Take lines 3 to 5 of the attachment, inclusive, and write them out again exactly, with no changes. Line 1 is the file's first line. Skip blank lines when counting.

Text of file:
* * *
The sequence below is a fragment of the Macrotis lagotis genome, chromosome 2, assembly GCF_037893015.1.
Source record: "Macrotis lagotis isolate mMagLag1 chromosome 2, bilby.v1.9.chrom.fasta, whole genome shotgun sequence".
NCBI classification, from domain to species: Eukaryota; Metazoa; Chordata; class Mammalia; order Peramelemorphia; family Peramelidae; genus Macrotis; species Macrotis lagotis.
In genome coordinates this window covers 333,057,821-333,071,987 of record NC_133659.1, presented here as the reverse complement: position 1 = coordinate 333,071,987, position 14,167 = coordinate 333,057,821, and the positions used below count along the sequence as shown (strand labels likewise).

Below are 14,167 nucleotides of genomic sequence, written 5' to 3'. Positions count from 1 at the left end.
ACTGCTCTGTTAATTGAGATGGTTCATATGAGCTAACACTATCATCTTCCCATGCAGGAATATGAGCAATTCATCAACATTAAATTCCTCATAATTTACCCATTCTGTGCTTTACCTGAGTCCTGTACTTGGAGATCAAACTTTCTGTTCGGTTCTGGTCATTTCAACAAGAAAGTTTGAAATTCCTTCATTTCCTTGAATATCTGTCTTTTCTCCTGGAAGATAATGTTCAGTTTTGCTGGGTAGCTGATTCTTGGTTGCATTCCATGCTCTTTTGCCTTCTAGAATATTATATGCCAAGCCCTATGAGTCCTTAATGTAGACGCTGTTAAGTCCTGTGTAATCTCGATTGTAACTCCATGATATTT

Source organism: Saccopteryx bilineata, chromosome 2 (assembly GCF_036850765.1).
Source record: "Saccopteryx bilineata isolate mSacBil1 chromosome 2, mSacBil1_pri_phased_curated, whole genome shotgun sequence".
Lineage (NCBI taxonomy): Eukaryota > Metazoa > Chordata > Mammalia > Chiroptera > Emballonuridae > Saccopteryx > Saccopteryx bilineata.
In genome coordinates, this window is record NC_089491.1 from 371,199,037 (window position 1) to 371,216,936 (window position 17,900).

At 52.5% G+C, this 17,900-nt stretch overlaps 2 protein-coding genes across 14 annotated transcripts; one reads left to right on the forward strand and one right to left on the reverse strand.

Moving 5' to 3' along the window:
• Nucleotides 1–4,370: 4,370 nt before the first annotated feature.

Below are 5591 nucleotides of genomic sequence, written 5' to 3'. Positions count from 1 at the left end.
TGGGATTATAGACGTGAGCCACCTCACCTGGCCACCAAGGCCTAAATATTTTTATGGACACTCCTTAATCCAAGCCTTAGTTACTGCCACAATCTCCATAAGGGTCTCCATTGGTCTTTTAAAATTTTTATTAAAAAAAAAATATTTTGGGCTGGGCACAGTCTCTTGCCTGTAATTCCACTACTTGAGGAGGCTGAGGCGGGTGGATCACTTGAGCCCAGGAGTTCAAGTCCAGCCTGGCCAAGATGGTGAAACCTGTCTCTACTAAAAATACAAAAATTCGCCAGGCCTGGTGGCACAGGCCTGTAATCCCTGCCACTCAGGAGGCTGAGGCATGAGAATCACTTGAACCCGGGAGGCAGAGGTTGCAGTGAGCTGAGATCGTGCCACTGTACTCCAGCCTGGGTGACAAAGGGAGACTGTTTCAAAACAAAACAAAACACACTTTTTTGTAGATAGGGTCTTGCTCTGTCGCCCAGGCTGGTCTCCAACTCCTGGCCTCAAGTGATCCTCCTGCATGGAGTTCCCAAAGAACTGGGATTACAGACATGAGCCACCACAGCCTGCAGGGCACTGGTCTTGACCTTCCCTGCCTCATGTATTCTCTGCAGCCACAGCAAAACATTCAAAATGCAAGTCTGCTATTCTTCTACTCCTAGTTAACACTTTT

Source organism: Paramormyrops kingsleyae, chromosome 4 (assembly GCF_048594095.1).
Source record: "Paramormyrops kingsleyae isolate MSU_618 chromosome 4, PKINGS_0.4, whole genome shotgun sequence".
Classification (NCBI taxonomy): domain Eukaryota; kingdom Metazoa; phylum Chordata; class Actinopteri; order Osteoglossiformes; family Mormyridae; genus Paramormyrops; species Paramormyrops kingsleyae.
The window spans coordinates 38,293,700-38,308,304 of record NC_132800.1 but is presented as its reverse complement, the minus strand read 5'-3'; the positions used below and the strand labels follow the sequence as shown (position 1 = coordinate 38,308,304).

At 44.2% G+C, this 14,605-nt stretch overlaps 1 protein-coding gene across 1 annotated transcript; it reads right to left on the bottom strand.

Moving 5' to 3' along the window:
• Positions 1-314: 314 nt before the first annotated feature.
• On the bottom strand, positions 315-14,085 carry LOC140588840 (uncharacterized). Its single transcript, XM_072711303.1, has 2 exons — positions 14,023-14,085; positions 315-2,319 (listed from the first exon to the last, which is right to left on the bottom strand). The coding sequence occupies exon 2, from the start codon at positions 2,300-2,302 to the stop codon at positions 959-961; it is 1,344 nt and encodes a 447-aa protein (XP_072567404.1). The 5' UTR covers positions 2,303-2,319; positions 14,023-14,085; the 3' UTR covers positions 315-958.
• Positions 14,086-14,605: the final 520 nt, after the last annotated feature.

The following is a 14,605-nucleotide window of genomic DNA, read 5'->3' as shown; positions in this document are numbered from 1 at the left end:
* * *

NCBI classification, from domain to species: Eukaryota; Metazoa; Chordata; class Mammalia; order Peramelemorphia; family Peramelidae; genus Macrotis; species Macrotis lagotis.
In genome coordinates this window covers 333,057,821-333,071,987 of record NC_133659.1, presented here as the reverse complement: position 1 = coordinate 333,071,987, position 14,167 = coordinate 333,057,821, and the positions used below count along the sequence as shown (strand labels likewise).

Below are 14,167 nucleotides of genomic sequence, written 5' to 3'. Positions count from 1 at the left end.